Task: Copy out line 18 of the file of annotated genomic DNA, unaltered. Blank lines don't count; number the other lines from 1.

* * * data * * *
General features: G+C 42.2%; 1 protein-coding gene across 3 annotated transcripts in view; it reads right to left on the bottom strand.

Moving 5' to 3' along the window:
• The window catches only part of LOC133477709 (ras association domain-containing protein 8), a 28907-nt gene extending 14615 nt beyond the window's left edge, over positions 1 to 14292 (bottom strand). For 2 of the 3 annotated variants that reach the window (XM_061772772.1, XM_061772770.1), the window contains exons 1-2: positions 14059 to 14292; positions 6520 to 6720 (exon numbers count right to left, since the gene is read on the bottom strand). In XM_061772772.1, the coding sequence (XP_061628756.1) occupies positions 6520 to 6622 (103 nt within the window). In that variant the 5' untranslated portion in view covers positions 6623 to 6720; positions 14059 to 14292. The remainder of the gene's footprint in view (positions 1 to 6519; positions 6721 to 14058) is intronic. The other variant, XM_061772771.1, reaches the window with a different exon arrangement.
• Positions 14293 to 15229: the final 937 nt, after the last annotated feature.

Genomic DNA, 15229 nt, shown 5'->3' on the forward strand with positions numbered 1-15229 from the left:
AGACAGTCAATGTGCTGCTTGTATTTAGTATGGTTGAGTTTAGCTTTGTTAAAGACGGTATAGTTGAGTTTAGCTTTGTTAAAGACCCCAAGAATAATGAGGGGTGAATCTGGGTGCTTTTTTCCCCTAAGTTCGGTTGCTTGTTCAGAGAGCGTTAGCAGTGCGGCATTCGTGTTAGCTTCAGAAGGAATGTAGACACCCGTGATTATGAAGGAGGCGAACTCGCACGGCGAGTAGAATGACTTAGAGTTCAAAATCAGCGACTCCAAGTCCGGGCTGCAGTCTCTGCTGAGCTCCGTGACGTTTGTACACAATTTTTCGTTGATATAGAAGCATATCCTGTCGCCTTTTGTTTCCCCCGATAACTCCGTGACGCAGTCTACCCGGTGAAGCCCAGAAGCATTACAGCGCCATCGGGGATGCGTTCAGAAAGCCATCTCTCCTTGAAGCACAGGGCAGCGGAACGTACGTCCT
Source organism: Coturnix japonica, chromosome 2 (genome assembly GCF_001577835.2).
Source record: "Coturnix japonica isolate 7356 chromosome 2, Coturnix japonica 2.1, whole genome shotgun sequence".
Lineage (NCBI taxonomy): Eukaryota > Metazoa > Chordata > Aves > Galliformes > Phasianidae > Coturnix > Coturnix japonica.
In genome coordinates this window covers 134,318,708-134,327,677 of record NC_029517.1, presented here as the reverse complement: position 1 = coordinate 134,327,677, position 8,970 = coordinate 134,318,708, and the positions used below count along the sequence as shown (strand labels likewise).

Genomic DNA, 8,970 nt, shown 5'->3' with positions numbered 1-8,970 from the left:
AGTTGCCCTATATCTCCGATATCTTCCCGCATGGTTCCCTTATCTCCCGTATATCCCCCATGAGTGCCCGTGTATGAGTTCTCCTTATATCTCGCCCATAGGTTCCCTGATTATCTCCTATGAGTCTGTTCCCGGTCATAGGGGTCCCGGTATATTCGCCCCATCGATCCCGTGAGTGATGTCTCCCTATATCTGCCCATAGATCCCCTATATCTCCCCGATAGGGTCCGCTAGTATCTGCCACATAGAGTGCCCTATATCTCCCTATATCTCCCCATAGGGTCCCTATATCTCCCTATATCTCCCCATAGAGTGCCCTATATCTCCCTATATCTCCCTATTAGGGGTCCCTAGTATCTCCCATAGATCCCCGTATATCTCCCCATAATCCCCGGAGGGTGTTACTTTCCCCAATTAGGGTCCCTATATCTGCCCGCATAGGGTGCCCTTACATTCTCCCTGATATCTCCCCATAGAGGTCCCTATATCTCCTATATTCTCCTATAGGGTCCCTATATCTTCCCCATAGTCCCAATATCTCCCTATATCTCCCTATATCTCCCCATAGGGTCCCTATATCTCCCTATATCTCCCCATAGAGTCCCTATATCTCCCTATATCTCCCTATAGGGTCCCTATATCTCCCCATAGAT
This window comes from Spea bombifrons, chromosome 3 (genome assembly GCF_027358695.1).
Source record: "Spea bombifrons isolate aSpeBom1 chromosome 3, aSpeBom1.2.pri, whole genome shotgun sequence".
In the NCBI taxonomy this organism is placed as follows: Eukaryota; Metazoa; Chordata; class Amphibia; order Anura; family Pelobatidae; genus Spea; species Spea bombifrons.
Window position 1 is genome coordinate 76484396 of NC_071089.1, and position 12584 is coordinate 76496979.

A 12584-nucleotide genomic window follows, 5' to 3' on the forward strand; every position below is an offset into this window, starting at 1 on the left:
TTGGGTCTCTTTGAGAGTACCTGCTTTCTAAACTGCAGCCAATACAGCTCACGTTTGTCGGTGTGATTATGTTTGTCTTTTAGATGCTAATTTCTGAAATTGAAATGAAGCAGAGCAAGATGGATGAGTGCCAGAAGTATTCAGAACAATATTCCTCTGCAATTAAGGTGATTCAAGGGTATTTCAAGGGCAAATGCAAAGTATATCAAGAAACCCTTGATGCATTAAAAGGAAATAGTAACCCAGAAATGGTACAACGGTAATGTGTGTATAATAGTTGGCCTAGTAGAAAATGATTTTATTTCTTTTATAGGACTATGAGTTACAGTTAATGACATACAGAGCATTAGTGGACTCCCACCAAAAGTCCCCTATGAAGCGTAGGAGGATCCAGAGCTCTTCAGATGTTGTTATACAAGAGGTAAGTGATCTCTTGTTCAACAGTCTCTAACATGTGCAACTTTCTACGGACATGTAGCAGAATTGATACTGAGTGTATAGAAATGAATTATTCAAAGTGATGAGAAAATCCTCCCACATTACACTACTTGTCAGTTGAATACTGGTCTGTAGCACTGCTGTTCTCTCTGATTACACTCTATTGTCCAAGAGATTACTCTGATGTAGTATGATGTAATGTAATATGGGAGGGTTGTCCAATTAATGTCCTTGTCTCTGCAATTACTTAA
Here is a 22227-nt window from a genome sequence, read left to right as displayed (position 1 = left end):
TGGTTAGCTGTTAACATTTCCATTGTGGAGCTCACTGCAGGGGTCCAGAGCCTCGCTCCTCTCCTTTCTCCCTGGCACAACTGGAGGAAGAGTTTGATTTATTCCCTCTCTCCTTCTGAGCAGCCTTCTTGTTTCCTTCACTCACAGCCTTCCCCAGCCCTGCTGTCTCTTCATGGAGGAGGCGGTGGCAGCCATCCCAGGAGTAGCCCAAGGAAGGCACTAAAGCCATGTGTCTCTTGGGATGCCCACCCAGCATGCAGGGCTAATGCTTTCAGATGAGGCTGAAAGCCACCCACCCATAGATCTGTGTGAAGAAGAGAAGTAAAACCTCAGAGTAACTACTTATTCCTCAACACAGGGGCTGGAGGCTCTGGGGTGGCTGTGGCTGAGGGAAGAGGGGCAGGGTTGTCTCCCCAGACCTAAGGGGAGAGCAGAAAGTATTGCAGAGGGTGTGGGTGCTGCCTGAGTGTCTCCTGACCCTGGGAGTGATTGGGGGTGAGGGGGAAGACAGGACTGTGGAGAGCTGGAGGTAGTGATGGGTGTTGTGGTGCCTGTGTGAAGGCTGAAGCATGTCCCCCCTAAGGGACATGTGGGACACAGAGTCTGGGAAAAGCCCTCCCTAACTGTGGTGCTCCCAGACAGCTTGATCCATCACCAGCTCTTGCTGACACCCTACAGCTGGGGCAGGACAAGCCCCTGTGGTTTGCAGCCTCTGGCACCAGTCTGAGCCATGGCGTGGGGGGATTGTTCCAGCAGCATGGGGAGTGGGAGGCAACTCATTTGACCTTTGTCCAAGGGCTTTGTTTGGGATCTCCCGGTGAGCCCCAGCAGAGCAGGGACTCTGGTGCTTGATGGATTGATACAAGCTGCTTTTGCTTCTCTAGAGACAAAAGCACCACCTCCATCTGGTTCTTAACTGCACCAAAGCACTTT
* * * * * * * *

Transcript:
TTGGGTCTCTTTGAGAGTACCTGCTTTCTAAACTGCAGCCAATACAGCTCACGTTTGTCGGTGTGATTATGTTTGTCTTTTAGATGCTAATTTCTGAAATTGAAATGAAGCAGAGCAAGATGGATGAGTGCCAGAAGTATTCAGAACAATATTCCTCTGCAATTAAGGTGATTCAAGGGTATTTCAAGGGCAAATGCAAAGTATATCAAGAAACCCTTGATGCATTAAAAGGAAATAGTAACCCAGAAATGGTACAACGGTAATGTGTGTATAATAGTTGGCCTAGTAGAAAATGATTTTATTTCTTTTATAGGACTATGAGTTACAGTTAATGACATACAGAGCATTAGTGGACTCCCACCAAAAGTCCCCTATGAAGCGTAGGAGGATCCAGAGCTCTTCAGATGTTGTTATACAAGAGGTAAGTGATCTCTTGTTCAACAGTCTCTAACATGTGCAACTTTCTACGGACATGTAGCAGAATTGATACTGAGTGTATAGAAATGAATTATTCAAAGTGATGAGAAAATCCTCCCACATTACACTACTTGTCAGTTGAATACTGGTCTGTAGCACTGCTGTTCTCTCTGATTACACTCTATTGTCCAAGAGATTACTCTGATGTAGTATGATGTAATGTAATATGGGAGGGTTGTCCAATTAATGTCCTTGTCTCTGCAATTACTTAA